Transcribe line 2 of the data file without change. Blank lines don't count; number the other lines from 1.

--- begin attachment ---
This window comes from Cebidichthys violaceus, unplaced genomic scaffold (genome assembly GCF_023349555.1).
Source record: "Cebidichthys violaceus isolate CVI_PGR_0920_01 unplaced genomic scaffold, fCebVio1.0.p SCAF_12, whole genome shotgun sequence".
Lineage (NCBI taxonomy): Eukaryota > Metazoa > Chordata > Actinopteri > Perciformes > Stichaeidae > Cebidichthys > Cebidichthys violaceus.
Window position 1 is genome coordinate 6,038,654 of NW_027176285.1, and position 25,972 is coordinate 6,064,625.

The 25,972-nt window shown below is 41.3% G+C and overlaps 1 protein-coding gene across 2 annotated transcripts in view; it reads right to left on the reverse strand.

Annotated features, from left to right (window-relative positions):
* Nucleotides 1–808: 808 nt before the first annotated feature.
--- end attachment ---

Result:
Source record: "Cebidichthys violaceus isolate CVI_PGR_0920_01 unplaced genomic scaffold, fCebVio1.0.p SCAF_12, whole genome shotgun sequence".